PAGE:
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A drive to succeed

Janine Bay capitalizes on her strengths as innovator, collaborator to stand out from the pack

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in Best-Practices Leadership,Leaders & Managers,Leadership Skills

In the 25 years since she joined Ford Motor Co., Janine Bay has climbed the ladder to become director of vehicle personalization for the automotive consumer-services group. From her office in Ford’s Dearborn, Mich., headquarters, she manages 177 employees, including 70 in Europe and 12 in Asia.

WS: After you joined Ford in 1976, did you plot a career path?

Bay: Not really. I just made the most of every job I had. Eventually, people here saw that I could take initiative and work well in an unstructured environment. Over the last 10 years, there’s only been one job that existed before I went into it. With the rest, I’ve been told, ‘We need someone to do X, Y and Z. Go create a position.’

WS: How did you earn so many promotions?

Bay: I had an executive coach awhile back who helped me. Now usually, a coach might interview you and then focus on what you need to change or what you don’t do quite right. But my coach forced me to focus on what I did well and why my strengths were important to Ford Motor Co.

WS: What are your strengths?

Bay: My coach found I had strong people skills, I was fairly entrepreneurial and fairly innovative. Twenty years ago, these skills wouldn’t be as important at Ford. Now they are. Once you know your strong suits, you can then seek out jobs that capitalize on them. Play to your strengths and you’ll get promotions.

WS: What happens if your strengths don’t jibe with your company’s needs?

Bay: That’s a good question. I remember when I went to my boss and discussed the strengths that my coach helped me identify. He said, ‘Wow. There’s always been something about you that troubled me. I could never figure out what it was.’ I allowed for the pregnant pause. He finally added, ‘My strength is discipline. If I put discipline and innovation on opposite ends of a scale, your end [innovation] is what we need now.’ What a man to admit that!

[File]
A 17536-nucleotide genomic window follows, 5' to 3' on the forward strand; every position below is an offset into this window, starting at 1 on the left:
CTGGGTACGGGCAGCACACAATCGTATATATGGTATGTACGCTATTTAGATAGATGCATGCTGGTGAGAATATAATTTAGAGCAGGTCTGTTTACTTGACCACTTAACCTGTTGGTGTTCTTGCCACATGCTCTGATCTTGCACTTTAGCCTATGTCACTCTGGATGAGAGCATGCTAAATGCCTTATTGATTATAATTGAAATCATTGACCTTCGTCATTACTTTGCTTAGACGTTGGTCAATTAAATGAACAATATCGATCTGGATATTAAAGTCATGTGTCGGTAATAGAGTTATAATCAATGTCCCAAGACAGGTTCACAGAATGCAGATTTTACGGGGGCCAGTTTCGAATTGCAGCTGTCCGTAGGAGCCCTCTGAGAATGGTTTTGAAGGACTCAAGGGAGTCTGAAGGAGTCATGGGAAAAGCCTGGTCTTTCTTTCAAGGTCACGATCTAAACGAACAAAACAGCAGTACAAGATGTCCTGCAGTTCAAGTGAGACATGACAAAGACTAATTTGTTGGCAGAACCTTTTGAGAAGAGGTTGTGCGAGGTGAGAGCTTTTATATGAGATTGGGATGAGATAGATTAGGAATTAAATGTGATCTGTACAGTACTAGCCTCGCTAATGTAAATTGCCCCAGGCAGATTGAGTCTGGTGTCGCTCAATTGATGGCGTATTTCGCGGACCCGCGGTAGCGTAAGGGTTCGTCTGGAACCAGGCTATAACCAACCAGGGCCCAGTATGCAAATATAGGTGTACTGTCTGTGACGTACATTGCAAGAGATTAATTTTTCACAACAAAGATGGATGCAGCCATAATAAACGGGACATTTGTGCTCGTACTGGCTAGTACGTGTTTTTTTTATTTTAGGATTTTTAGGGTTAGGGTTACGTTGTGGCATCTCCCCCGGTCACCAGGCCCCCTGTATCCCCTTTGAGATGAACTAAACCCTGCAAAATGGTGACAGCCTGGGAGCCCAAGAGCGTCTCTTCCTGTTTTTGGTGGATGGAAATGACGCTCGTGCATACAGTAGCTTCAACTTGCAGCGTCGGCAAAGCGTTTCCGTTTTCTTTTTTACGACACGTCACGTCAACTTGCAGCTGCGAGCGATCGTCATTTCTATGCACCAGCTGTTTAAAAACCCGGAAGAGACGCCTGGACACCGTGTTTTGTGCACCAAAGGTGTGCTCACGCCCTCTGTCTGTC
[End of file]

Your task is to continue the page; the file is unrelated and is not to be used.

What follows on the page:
WS: It’s great that you’re an innovator. But how do you turn your ideas into action?

Bay: You need to walk a fine line between edge and arrogance. If you’re too arrogant, you’ll step on people. But if you don’t have enough edge to believe in your ideas and stick with them, you won’t get very far.

WS: You’ve led the Ford Mustang team. How did that high-profile job advance your career?

Bay: I learned how to manage diverse opinions. I took a great class on collaborative decision making in 1994. I realized if you don’t see things the same as someone else, both of you should write down how you see things, how you think the other person sees things and why there’s a difference. Then share what you’ve written.

WS: How does that help?

Bay: Writing it down forces you to think less emotionally. It desensitizes you to the situation. And it clarifies issues that you need to address. In fact, writing down how you feel about a big decision also works when evaluating career opportunities.

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